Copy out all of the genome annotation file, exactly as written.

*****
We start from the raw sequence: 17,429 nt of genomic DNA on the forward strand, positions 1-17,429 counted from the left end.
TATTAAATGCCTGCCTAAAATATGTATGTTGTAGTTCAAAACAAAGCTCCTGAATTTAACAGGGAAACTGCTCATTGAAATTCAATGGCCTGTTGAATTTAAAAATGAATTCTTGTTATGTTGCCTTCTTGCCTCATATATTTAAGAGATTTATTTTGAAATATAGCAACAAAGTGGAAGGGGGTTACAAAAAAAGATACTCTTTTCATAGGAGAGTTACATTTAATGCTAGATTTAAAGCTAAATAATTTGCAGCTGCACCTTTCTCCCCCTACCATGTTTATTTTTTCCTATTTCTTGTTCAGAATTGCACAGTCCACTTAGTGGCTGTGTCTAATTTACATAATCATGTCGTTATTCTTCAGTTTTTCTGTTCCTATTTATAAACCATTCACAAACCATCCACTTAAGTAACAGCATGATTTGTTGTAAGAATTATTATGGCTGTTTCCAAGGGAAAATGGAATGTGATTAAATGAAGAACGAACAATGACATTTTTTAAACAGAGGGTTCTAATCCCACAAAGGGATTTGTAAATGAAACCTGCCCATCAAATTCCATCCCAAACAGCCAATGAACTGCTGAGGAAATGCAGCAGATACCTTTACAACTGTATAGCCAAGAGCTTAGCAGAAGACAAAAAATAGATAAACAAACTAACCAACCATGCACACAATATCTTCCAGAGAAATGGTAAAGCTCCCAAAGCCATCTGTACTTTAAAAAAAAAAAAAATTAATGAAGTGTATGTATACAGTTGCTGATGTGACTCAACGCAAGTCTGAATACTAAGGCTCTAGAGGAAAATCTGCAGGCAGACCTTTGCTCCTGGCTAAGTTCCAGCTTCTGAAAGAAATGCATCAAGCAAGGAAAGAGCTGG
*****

We start from the raw sequence: 17,429 nt of genomic DNA on the forward strand, positions 1-17,429 counted from the left end.
TATTAAATGCCTGCCTAAAATATGTATGTTGTAGTTCAAAACAAAGCTCCTGAATTTAACAGGGAAACTGCTCATTGAAATTCAATGGCCTGTTGAATTTAAAAATGAATTCTTGTTATGTTGCCTTCTTGCCTCATATATTTAAGAGATTTATTTTGAAATATAGCAACAAAGTGGAAGGGGGTTACAAAAAAAGATACTCTTTTCATAGGAGAGTTACATTTAATGCTAGATTTAAAGCTAAATAATTTGCAGCTGCACCTTTCTCCCCCTACCATGTTTATTTTTTCCTATTTCTTGTTCAGAATTGCACAGTCCACTTAGTGGCTGTGTCTAATTTACATAATCATGTCGTTATTCTTCAGTTTTTCTGTTCCTATTTATAAACCATTCACAAACCATCCACTTAAGTAACAGCATGATTTGTTGTAAGAATTATTATGGCTGTTTCCAAGGGAAAATGGAATGTGATTAAATGAAGAACGAACAATGACATTTTTTAAACAGAGGGTTCTAATCCCACAAAGGGATTTGTAAATGAAACCTGCCCATCAAATTCCATCCCAAACAGCCAATGAACTGCTGAGGAAATGCAGCAGATACCTTTACAACTGTATAGCCAAGAGCTTAGCAGAAGACAAAAAATAGATAAACAAACTAACCAACCATGCACACAATATCTTCCAGAGAAATGGTAAAGCTCCCAAAGCCATCTGTACTTTAAAAAAAAAAAAAATTAATGAAGTGTATGTATACAGTTGCTGATGTGACTCAACGCAAGTCTGAATACTAAGGCTCTAGAGGAAAATCTGCAGGCAGACCTTTGCTCCTGGCTAAGTTCCAGCTTCTGAAAGAAATGCATCAAGCAAGGAAAGAGCTGG